I am not asking people for input on these questions. I am grappling with these questions in my own way and in my own time.

This will end up on Facebook and I know some people will want to take me on about this. Some of those people are my real friends and they know how to reach me back channel. Others are “frenemies,” either on Facebook or in real life. I am going to block any comments that purport to “take me on” in this. Otherwise, please join me on my journey.

Saturday, November 19, 2016

Let's play "whom do you trust?"

We all know one definition of insanity is to continue the same behavior while hoping for a different outcome. So, why would I be surprised when I read in an Amarillo Globe-News story slated for publishing Sunday that Amarillo’s City Council is following that path? Well, it may not be — at least if one relies on the Globe-News’ version.

The Globe-News stated, “In a statement following Wednesday’s sudden departure of former Interim City Manager Terry Childers, Mayor Paul Harpole announced Amarillo would once again turn to Strategic Government Resources to help fill the position of city manager.”


But that isn’t a done deal until the Nov. 22 council meeting. How do I know this? Because this is the exact language from Amarillo Mayor Paul Harpole’s statement to the media which Jesse Patton of the city’s PR office sent out: “Details about filling Childers’ position, and the steps Amarillo Council must take to move forward will be discussed at the upcoming Tuesday, Nov. 22 meeting along with reengaging the process with Strategic Government Resources (SGR) to find a permanent city manager.”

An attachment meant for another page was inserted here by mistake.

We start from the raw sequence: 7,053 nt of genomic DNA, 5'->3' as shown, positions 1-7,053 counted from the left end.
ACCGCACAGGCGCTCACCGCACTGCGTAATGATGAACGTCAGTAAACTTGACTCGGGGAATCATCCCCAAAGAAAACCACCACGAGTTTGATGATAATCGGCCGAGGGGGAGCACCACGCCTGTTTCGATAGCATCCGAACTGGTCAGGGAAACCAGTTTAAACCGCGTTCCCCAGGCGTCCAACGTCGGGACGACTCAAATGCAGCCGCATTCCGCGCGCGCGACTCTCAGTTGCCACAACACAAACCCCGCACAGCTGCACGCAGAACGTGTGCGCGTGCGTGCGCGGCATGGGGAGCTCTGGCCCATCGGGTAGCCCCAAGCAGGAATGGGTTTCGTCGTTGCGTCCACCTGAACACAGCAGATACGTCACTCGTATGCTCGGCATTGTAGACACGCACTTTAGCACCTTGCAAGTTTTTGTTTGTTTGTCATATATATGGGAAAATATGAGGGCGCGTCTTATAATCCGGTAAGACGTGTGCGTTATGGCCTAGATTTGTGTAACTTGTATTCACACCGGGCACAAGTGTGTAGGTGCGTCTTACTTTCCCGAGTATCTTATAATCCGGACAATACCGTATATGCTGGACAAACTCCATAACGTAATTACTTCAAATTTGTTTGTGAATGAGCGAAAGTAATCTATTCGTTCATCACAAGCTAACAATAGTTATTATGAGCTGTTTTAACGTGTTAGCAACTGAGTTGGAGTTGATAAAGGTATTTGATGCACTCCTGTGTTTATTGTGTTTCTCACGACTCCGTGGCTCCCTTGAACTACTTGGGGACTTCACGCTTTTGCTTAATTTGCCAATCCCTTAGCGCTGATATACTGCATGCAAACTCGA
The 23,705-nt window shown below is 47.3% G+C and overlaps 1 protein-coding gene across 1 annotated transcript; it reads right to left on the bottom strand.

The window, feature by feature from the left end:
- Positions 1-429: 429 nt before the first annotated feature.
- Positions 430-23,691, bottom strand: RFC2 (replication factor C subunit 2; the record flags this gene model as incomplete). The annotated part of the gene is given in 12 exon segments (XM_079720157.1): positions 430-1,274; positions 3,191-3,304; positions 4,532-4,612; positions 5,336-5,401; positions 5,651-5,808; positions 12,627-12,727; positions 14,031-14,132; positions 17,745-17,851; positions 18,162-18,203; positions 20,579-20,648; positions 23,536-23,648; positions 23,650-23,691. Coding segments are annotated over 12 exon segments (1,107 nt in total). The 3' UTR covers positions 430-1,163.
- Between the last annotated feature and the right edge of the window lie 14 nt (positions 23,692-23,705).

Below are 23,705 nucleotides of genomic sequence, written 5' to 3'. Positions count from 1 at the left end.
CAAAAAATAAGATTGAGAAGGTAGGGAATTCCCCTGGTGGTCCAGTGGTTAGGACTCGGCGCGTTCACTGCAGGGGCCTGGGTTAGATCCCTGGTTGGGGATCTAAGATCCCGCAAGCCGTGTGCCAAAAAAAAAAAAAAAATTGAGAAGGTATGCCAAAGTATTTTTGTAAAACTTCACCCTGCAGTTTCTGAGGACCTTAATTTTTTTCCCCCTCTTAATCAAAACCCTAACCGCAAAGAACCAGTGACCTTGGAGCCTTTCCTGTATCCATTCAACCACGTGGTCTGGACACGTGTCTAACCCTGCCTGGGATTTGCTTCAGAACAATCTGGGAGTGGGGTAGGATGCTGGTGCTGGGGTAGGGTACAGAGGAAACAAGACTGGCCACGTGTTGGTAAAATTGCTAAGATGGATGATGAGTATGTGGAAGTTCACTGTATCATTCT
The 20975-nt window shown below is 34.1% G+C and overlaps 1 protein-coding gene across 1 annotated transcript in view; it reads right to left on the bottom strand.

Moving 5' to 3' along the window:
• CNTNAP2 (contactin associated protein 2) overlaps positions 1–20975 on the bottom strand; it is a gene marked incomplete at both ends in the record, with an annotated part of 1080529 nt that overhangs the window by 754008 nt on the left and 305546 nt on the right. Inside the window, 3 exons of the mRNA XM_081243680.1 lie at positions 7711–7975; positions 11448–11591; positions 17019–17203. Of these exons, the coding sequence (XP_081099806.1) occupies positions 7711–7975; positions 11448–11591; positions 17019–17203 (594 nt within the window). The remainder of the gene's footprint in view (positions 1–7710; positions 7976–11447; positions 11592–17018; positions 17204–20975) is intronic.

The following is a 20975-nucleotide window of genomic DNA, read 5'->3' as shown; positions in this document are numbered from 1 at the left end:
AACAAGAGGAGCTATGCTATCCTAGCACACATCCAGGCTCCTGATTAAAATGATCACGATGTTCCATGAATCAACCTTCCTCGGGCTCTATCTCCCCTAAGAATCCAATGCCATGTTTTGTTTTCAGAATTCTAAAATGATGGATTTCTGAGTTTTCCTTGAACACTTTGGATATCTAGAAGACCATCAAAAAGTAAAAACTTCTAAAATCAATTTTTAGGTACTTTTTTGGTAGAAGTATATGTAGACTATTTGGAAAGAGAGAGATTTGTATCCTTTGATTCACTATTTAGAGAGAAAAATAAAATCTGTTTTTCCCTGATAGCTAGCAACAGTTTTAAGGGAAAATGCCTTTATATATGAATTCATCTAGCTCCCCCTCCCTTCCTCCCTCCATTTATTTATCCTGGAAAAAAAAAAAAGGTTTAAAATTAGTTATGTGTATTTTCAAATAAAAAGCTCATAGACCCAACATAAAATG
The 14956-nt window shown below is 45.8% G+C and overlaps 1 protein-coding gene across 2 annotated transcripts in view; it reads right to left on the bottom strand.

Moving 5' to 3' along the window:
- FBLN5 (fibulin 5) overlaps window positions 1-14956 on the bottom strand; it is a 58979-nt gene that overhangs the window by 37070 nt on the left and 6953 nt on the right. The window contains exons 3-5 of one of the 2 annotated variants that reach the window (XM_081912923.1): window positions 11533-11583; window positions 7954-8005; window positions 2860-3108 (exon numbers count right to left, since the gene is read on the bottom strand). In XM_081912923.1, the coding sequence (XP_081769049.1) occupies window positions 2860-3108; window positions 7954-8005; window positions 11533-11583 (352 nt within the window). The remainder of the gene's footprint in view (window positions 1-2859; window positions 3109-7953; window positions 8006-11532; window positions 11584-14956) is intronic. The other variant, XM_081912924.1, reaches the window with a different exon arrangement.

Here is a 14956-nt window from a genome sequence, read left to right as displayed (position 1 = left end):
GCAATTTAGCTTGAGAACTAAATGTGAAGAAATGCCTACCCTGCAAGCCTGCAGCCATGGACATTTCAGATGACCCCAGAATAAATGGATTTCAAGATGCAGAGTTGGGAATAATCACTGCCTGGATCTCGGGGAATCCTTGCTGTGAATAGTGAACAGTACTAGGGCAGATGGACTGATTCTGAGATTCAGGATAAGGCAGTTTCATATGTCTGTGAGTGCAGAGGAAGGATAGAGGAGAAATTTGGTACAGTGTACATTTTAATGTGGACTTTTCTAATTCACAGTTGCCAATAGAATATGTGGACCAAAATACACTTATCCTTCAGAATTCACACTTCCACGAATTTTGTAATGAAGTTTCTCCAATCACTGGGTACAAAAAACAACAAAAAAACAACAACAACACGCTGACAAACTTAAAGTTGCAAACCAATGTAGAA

Look at those works carefully. It’s a discussion; and, while I would not be surprised if the council “re-engaged” with SGR because the council is unable to learn from past mistakes thus repeating errors hoping for a different outcome. The council has such a track record. But the Globe-News’ own report noted on Oct. 31, that the council would be cutting ties with SGR.

But if the Globe-News mischaracterizes the Harpole news release, how do we know the out-of-town-owned daily didn’t also mischaracterize something more important? The paper reports, “Weeks before the November election, Amarillo City Council members began meeting in executive session to discuss when and how best to move forward with hiring a city manager, and at their next regular meeting on Tuesday they plan to bring the conversation out from behind closed doors.”